1:17:57 PM                                                                                                                    
SENATOR LESIL  MCGUIRE, Alaska  State Legislature,  conveyed that                                                               
during  the   Alaska  Constitutional  Convention   the  delegates                                                               
discussed  the  Industrial Incentives  Act,  which  she said  was                                                               
"never challenged."   Therefore, it may be hard  to determine how                                                               
the  current  discussions "will  play  out"  in general  law  and                                                               
whether "we  can carve  out these incentives,"  she opined.   She                                                               
offered  her  belief  that  any  tax exemption  must  be  one  of                                                               
"general applicability" and  cannot be crafted for  one group, or                                                               
a "group out of  a group."  Rather, it must  apply to an industry                                                               
or a group of individuals, she opined.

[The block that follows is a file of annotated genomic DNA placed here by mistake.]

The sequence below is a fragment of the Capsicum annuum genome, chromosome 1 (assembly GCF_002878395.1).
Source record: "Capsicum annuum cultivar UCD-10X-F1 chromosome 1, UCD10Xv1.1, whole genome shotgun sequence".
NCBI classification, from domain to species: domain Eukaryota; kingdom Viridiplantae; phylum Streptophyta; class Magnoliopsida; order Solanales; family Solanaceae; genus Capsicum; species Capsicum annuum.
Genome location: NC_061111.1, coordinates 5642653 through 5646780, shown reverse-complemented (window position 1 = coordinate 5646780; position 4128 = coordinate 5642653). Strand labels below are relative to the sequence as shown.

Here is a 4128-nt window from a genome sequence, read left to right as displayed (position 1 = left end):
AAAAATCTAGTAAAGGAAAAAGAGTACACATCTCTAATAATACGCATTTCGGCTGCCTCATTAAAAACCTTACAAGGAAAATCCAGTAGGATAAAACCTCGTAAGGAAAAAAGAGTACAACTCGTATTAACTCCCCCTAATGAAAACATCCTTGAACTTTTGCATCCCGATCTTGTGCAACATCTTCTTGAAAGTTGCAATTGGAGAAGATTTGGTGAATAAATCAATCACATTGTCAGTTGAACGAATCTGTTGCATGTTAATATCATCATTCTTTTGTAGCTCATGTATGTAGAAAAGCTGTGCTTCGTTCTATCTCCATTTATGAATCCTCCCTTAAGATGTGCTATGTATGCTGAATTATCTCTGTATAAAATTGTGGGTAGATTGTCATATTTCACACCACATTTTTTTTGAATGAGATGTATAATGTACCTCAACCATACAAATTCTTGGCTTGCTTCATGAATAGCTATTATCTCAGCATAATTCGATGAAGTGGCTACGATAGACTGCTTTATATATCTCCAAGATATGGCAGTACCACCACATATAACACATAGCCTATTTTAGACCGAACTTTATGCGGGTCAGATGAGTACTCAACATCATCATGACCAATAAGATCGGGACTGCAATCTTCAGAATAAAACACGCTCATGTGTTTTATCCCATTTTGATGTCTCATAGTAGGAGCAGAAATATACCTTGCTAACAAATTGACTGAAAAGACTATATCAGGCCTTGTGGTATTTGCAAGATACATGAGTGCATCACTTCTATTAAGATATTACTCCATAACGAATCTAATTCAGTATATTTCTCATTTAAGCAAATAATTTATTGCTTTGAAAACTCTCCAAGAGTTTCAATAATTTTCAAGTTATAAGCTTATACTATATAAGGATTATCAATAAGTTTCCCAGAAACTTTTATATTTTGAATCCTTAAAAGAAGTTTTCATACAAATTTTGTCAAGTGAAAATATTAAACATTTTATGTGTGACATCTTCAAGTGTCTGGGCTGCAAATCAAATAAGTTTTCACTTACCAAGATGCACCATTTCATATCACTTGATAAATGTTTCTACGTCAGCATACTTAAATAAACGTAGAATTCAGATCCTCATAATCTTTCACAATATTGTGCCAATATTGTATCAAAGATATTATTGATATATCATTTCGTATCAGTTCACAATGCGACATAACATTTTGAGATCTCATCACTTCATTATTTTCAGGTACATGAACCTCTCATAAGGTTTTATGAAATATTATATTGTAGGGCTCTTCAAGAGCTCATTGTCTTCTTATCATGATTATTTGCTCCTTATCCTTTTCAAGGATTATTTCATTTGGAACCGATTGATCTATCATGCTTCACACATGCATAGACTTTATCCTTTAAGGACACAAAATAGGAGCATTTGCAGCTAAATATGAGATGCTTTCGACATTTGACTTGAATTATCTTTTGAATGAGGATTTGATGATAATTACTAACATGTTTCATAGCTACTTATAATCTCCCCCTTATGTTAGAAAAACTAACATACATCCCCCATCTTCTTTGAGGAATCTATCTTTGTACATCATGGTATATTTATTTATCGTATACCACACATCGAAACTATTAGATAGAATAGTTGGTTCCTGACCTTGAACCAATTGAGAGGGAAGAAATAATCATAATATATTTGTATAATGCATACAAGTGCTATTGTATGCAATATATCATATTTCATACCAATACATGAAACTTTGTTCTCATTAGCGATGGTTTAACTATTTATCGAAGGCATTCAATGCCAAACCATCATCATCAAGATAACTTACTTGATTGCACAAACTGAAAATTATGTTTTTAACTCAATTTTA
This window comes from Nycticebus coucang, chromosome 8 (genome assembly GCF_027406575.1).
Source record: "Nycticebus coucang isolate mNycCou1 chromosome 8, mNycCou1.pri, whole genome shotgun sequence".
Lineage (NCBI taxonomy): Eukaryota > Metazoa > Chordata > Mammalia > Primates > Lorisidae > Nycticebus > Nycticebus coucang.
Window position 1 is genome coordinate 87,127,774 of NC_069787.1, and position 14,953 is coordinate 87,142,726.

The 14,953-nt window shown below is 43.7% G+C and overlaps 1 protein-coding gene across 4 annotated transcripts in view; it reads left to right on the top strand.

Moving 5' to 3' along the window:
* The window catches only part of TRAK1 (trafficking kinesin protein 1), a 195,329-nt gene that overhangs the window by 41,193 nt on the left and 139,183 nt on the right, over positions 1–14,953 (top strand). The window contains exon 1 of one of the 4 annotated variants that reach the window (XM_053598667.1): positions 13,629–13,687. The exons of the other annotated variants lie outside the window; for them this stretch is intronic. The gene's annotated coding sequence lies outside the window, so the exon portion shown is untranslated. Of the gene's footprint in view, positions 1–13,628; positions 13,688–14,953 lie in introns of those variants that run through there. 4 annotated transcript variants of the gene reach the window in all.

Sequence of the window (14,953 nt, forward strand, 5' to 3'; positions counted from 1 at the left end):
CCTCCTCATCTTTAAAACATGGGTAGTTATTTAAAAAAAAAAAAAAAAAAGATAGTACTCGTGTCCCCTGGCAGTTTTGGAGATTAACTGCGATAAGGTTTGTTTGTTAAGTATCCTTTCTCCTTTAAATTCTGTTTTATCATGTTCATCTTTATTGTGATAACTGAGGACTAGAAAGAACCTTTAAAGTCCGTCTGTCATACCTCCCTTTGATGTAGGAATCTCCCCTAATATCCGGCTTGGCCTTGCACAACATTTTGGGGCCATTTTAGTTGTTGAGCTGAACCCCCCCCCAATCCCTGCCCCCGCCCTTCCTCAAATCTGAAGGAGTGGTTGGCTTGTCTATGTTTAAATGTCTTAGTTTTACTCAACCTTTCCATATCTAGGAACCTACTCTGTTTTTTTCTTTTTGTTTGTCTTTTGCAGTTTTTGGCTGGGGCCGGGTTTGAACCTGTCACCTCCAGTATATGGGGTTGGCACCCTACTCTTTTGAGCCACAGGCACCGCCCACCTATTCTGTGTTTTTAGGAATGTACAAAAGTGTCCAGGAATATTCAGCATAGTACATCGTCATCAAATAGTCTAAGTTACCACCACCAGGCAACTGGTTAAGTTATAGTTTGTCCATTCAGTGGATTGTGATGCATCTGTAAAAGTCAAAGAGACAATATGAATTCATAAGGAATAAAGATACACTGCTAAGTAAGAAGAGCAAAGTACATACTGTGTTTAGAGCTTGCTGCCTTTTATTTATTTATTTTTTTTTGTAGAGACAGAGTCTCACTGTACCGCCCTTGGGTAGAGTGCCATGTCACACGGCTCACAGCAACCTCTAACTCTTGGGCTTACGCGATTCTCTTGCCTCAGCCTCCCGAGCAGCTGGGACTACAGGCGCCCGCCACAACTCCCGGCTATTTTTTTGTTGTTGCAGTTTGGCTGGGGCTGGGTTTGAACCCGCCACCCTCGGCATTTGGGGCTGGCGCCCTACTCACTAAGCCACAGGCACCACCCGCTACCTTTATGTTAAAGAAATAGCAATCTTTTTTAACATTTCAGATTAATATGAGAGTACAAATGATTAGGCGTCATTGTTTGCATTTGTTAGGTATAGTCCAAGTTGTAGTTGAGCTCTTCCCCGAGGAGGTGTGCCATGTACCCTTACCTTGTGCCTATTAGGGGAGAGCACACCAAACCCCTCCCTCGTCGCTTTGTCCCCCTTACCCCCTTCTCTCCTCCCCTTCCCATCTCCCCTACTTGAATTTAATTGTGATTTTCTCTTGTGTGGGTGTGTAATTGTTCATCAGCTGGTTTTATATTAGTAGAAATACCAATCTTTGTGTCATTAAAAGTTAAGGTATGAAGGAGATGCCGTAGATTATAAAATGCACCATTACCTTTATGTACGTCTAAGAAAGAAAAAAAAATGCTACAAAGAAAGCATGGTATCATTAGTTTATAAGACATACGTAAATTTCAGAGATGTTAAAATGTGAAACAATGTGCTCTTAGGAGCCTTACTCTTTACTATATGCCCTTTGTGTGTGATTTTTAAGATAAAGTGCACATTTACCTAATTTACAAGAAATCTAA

1:19:39 PM                                                                                                                    
CO-CHAIR  GATTO   referred  to   a  prior  situation   where  the                                                               
legislature  modified the  law  to allow  a person  to  sit on  a                                                               
former governor's cabinet.  He offered  that this had been a very                                                               
specific law directed towards "one post in the cabinet."                                                                        
SENATOR MCGUIRE  recalled that it may  have been a change  in law                                                               
to allow the  governor to appoint special  assistants and applied                                                               
to more than one person.                                                                                                        
SENATOR  MCGUIRE addressed  the limitation  of one  legislature's                                                               
ability  to  bind  a  future  legislature.   She  threw  out  for                                                               
committee  consideration  the  issue   of  how  past  legislative                                                               
actions can  affect a  future legislature's ability  to act  in a                                                               
manner contrary to past legislative actions.                                                                                    
1:22:48 PM                                                                                                                    
SENATOR FRENCH  opined that the  current policy dispute  over the                                                               
proposed  production tax  exemption  is whether  the 10-year  tax